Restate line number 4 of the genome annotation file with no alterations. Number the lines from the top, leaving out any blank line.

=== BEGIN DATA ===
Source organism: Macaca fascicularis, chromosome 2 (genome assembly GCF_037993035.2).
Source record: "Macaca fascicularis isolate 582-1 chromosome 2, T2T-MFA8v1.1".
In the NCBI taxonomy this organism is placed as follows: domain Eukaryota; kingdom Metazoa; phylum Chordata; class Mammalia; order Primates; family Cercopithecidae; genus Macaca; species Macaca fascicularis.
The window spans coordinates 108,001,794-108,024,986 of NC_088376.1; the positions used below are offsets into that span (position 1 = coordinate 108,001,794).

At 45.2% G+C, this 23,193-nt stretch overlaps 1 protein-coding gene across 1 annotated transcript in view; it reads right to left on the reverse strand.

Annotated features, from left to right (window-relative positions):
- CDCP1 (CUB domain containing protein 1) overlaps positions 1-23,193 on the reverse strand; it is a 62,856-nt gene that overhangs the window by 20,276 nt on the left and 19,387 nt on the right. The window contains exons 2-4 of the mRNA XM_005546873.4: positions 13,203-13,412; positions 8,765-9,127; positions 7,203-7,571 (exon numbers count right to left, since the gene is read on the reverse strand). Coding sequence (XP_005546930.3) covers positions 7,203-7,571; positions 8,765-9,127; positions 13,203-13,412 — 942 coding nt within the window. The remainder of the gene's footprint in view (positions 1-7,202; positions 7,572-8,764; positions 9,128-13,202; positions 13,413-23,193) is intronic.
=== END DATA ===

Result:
The window spans coordinates 108,001,794-108,024,986 of NC_088376.1; the positions used below are offsets into that span (position 1 = coordinate 108,001,794).